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Things To Look For:
  • Bunnies. There are a number of rabbits who make their homes in the decorative planters on the Aon Center grounds. They are most visible when they come out at night to eat in peace.
Did You Know?
  • The sculpture made up of hundreds of rods sticking out of the ground is called "Untitled Sounding Sculpture" and was made by Harra Bertoia. The rods are 19 feet tall and make an especially eerie sound when the wind blows through them at night.

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Meaghan Davis
Wednesday, April 27th, 2011 @ 11:56am
Rating: Four stars.
This Building Looks Amazing. I Have Ti Find All The Dimensions Of It && Build A Model Of It. We Could Pick Any Building In The World && That's The One I Picked.

ev pedrak
Saturday, February 13th, 2010 @ 9:45pm
Rating: One star.
this bldg.holds a special place in my heart,from 1981-1989 I worked on the exterior of this great bldg. mainly concerned with the marble&caulking.

Roberto
Friday, September 25th, 2009 @ 12:18pm
Rating: Five stars.
The building's stone facade provides such contrast against the other buildings that as Chicago skyline grows, it becomes more prevalent, providing three dimensional form. Edward Durell Stone's design is timeless- classic-eclectic. It compliments all the other buildings with its suttle sophistication.Roberto Hugo

Wes
Sunday, July 5th, 2009 @ 9:13pm
Rating: Five stars.
The simple fact that this building is clad in stone, and not aluminum is a staggering thought. It is timeless, and looks almost as good as when it was white, but most dont notice it is grey now. The lobby is dated, but it is a building that doesn't sell out to TV and radio stations by potting annteneas on top. it is not the ugly black and bronze building and kust looks fierce. Condos on the the top 13 floors would have a huge price do to the location and view. I doesn't hype a Skydeck, thus people just walk on by.

dallred
Friday, June 26th, 2009 @ 1:24pm
Rating: Five stars.
I love this bldg, Simple, elegant design. I see little similarity (other than square footprint) to WTC. Exterior cladding, window design are all different from WTC, I only wish this structure was another 20-30 stories taller.

Michael Scinico
Thursday, April 30th, 2009 @ 2:00pm
Rating: Five stars.
Simplicity and Grand

Sam Corcione
Saturday, January 17th, 2009 @ 6:13pm
Rating: Five stars.
Great Building!!! The undesclosed tennant in the building is actually 2 stories under the building, AT&T maintains the "Lakeshore" Central Office under the building serving many customers east of Michigan Ave. Edward Durell Stone also designed Tupperware's International Headquarters on Orange Blossom Trail in Kissimmee FL next door to Gatorland. If you have seen both you will see some familiarity in the decor of engraving on the outside of Tupperware's building and The ceilings of Aon Center.

Northshore Process Service
Wednesday, September 10th, 2008 @ 4:57pm
Rating: Five stars.
One of the best in Chicago after the Hancock.

Roger Marz
Monday, May 26th, 2008 @ 6:34pm
Rating: Three stars.
When this building was redone they trashed the Bertoia fountain. What is left is heartbreaking to one who loved the original.

Dr. Q
Monday, October 29th, 2007 @ 2:53pm
Rating: Five stars.
i loved this building. the design is simplicity itself. the plain white facade and the lights at night are just beautiful. the location on the skyline is genius. there is no chicago without the Aon center.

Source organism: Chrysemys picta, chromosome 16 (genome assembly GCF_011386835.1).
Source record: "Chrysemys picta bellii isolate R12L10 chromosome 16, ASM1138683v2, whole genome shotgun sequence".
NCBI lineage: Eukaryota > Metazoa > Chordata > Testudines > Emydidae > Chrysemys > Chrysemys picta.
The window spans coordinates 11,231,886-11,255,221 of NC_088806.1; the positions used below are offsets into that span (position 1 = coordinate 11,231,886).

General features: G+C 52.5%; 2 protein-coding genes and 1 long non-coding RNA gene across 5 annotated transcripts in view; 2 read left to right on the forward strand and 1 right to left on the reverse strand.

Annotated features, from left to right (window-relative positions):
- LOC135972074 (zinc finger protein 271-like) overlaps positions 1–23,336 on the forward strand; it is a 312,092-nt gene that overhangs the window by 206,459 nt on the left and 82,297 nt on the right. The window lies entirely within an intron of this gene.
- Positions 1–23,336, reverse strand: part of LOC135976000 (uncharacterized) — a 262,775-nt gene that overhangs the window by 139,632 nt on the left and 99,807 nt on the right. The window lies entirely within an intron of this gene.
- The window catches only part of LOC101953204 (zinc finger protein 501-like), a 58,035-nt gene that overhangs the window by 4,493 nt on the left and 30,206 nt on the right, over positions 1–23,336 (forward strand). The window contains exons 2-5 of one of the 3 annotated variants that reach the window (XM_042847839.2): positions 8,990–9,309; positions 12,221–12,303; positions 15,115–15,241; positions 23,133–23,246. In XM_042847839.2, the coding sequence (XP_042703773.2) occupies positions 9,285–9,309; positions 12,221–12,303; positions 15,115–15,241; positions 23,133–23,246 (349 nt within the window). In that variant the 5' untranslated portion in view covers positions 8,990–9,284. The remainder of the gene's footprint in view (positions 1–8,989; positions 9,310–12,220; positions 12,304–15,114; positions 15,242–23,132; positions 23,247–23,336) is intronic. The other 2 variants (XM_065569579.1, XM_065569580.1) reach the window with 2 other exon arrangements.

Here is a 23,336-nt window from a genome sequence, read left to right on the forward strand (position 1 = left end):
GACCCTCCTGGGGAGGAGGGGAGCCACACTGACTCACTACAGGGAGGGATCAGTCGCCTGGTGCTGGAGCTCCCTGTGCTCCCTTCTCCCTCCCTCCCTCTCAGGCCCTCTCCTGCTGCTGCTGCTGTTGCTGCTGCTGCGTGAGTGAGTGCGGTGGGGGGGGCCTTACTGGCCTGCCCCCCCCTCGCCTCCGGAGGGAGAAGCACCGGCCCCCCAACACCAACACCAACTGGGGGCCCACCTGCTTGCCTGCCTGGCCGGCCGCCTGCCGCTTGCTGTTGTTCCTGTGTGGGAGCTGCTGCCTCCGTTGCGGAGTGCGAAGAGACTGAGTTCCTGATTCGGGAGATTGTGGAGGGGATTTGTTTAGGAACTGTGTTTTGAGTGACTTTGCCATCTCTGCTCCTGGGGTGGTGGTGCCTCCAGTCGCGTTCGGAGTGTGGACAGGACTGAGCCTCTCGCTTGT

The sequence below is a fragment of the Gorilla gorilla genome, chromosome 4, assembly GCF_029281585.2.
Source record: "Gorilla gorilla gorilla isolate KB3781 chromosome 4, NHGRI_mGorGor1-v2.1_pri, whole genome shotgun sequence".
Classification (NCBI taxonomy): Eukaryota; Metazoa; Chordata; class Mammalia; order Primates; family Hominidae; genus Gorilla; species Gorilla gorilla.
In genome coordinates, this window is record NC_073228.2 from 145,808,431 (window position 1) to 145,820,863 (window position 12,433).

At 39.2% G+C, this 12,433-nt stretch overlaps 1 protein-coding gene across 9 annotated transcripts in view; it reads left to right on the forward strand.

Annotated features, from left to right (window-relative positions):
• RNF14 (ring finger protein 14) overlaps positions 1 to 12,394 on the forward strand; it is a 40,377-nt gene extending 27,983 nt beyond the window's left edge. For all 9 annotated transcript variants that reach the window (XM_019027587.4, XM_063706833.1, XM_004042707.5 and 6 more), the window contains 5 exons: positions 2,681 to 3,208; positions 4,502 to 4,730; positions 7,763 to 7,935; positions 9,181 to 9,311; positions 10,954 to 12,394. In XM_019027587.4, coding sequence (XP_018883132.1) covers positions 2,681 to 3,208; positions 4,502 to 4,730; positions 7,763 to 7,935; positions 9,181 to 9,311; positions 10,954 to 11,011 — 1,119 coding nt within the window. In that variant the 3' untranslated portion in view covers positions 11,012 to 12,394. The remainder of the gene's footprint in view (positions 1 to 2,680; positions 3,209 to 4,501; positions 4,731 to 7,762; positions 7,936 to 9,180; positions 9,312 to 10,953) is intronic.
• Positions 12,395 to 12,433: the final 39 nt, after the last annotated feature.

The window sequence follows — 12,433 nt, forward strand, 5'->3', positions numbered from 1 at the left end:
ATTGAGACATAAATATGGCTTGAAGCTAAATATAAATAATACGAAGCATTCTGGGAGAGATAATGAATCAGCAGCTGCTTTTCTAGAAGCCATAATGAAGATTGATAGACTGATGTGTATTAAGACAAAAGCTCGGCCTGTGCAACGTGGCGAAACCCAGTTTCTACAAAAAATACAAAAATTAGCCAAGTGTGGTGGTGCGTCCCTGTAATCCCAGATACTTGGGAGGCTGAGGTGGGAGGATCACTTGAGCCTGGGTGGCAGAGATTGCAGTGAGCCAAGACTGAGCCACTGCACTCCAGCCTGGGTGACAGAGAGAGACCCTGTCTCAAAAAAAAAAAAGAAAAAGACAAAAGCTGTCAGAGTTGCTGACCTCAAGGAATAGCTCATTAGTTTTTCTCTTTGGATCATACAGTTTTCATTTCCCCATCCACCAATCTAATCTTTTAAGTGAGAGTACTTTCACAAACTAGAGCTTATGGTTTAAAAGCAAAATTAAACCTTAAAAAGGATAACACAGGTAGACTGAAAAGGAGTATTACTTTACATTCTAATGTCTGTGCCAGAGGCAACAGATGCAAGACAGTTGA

William Hopkins
Friday, April 27th, 2007 @ 10:06pm
Rating: Five stars.
One of the best in the US behind the Hancock. Big Stan really deserves some credit.

kirby cruz
Thursday, December 7th, 2006 @ 8:37pm
Rating: Five stars.
The Aon Center is a building you have to love to hate. its such a cold building, but has a very nice plaza at the base.

Jeff Kemp
Thursday, June 22nd, 2006 @ 6:34am
Rating: Four stars.
My feeling for this building has nothing to do with the WTC, it has to do with how the building soars. In my opinion no building in Chicago feels taller when looking at it from the base then this one. With no setbacks or tapers, the entire height of the building is viewable from the great plaza at the base.

Dean Skora
Thursday, April 20th, 2006 @ 2:41pm
Rating: Two stars.
I think some people get caught up with this building's apparent similarity to the WTC. (COMPLETELY different structural system, thank God.) Don't let emotion get in the way of the fact that this building has never found an audience; perhaps because it has no human reference (you just get dwarfed by the building, not invited or embraced.) Functionally, it does everything right; but I don't think anyone will ever love this building, like you do the Marquette or the Field building (now the LaSalle Bank bldg) or the BOT. (And don't get me wrong: I think the UBS and the new Hyatt are both great additions. Old ain't necessarily better.) But the AON Center just BORES me.

Mario
Monday, August 29th, 2005 @ 10:26pm
Rating: Five stars.
i think it is a wonderful tower and also the closest thing we can manage to one of the twin towers. This building would be better if it had a twin and it will also honor the twin towers in new york.It gives chicago a much better skyline helping the sears tower and and the Hancock tower.

william lomasney
Tuesday, April 19th, 2005 @ 9:58pm
Rating: Five stars.
I also gave this 70's look 5 stars. the Chicago skyline has changed over the years and this building with the other 2 Sears offsets and Hancock long taper give the Aon a difinate contrast. Good stuff !

Charlie Shellenberger
Wednesday, March 16th, 2005 @ 9:27am
Rating: Five stars.
I really like this building even though I admit it is plain. I like it for its height, facade, and lighting at night. The plainnless is ok because this building helps to create balance in the Chicago skyline. Its location is also perfect relative to the locations of Sears and Hancock. Also worth noting is that this building has the closest resemblence to a WTC tower. I think it would be cool if they put another AON center right next to it to pay tribute to the WTC center. However, I am not sure how NYC would feel about this.